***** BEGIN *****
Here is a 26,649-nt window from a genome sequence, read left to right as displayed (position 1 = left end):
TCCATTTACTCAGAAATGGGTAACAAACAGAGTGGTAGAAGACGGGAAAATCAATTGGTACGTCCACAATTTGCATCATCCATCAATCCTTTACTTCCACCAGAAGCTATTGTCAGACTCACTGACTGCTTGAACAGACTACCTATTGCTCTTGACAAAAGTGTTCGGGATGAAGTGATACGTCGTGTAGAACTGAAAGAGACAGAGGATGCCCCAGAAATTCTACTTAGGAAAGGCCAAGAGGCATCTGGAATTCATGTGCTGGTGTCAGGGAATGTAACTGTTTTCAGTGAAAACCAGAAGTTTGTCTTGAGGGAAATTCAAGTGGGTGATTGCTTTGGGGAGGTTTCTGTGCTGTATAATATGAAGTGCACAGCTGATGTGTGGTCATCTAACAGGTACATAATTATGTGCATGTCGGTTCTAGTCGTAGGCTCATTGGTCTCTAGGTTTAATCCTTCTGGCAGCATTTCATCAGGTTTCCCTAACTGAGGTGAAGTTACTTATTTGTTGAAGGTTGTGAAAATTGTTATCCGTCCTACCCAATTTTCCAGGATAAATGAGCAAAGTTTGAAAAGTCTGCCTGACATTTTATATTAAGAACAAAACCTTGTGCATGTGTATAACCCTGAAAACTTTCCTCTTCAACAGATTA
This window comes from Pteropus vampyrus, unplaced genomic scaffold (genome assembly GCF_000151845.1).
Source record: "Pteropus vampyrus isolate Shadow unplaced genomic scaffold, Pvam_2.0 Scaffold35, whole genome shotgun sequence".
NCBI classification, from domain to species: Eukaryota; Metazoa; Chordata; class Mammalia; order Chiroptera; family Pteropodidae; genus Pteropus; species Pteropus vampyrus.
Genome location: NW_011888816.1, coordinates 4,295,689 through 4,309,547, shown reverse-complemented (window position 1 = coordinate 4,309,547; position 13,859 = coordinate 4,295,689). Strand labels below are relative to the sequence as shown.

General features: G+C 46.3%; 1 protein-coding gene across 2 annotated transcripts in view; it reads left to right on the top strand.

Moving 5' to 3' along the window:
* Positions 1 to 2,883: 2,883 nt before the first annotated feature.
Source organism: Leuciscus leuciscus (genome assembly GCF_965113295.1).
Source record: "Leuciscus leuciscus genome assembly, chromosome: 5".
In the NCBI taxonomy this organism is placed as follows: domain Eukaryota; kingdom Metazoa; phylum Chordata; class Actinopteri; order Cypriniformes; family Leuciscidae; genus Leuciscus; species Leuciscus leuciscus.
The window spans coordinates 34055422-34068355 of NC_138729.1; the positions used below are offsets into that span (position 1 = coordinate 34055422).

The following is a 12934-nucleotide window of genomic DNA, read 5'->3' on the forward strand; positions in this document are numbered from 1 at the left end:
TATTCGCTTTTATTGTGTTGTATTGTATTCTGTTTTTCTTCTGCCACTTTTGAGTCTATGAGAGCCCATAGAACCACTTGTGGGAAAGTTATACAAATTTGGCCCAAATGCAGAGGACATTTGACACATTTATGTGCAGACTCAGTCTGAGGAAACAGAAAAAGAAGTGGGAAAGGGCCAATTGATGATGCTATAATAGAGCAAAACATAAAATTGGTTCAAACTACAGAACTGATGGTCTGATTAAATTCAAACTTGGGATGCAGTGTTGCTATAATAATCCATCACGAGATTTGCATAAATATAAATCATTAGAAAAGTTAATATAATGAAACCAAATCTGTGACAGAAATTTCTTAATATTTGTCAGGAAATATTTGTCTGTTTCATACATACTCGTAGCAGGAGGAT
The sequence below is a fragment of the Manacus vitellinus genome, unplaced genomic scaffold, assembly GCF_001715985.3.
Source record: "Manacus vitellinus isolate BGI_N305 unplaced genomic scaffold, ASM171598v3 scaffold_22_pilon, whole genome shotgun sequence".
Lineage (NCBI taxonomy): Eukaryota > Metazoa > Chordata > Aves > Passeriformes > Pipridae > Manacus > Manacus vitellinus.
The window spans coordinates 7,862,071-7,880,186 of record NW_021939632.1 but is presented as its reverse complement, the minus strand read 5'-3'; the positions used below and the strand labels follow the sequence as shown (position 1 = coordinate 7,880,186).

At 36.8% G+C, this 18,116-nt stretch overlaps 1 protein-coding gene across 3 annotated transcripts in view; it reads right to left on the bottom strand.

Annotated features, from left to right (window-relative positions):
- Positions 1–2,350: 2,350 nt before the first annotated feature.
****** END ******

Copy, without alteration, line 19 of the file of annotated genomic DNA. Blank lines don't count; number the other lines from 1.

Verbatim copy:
The window spans coordinates 7,862,071-7,880,186 of record NW_021939632.1 but is presented as its reverse complement, the minus strand read 5'-3'; the positions used below and the strand labels follow the sequence as shown (position 1 = coordinate 7,880,186).